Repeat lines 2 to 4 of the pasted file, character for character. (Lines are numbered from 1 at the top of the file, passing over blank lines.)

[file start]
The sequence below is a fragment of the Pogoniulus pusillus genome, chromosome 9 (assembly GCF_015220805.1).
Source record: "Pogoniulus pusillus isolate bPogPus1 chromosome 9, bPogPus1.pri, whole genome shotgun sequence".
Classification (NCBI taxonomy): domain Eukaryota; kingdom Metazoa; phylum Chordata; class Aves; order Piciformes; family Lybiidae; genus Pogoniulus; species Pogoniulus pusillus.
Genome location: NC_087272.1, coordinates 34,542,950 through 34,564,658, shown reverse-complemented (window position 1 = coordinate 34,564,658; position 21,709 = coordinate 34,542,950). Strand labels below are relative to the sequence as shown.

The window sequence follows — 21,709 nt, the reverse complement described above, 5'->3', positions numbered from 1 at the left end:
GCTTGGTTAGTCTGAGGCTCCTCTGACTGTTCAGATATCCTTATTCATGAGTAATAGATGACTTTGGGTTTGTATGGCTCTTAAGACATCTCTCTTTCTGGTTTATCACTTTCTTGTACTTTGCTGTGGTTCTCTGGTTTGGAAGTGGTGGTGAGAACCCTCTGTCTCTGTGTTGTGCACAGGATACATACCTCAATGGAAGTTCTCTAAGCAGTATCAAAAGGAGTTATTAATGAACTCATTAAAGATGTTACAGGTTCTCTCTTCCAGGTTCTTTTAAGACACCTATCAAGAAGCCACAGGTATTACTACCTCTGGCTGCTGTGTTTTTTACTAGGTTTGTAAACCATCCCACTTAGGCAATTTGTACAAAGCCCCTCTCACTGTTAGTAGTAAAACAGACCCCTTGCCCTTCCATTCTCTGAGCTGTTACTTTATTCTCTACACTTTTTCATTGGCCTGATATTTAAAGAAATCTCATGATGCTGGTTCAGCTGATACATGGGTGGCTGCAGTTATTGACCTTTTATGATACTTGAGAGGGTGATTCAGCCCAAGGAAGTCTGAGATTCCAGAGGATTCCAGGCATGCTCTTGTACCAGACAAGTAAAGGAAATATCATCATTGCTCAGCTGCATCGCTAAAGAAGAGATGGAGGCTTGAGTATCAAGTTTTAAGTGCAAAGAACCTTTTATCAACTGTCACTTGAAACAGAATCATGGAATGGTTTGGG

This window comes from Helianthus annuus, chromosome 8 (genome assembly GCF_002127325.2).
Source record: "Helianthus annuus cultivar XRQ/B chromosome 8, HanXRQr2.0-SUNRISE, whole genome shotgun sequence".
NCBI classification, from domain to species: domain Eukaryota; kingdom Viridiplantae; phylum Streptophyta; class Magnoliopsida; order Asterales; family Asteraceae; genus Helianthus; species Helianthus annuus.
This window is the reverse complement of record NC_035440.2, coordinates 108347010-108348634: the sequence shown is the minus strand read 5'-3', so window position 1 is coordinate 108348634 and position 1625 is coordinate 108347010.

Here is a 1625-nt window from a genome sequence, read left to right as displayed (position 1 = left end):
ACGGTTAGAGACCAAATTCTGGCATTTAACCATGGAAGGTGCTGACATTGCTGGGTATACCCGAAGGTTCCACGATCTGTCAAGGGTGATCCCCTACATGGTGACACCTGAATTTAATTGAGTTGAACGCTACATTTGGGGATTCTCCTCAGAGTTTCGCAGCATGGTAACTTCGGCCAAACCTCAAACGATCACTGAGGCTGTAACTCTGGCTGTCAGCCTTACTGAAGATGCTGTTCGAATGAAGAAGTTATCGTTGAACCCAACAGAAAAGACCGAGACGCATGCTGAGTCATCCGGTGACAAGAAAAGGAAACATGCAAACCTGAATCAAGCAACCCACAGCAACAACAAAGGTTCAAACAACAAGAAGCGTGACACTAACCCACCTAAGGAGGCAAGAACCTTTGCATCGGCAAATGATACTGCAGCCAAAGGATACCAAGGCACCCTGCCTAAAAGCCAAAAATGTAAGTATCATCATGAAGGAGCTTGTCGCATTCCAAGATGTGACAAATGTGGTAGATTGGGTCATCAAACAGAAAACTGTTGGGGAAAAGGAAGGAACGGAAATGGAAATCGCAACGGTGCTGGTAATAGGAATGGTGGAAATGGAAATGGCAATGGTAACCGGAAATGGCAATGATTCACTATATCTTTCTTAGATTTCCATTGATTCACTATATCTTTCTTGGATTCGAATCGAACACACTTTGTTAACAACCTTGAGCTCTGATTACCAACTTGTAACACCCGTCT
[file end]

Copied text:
Source record: "Pogoniulus pusillus isolate bPogPus1 chromosome 9, bPogPus1.pri, whole genome shotgun sequence".
Classification (NCBI taxonomy): domain Eukaryota; kingdom Metazoa; phylum Chordata; class Aves; order Piciformes; family Lybiidae; genus Pogoniulus; species Pogoniulus pusillus.
Genome location: NC_087272.1, coordinates 34,542,950 through 34,564,658, shown reverse-complemented (window position 1 = coordinate 34,564,658; position 21,709 = coordinate 34,542,950). Strand labels below are relative to the sequence as shown.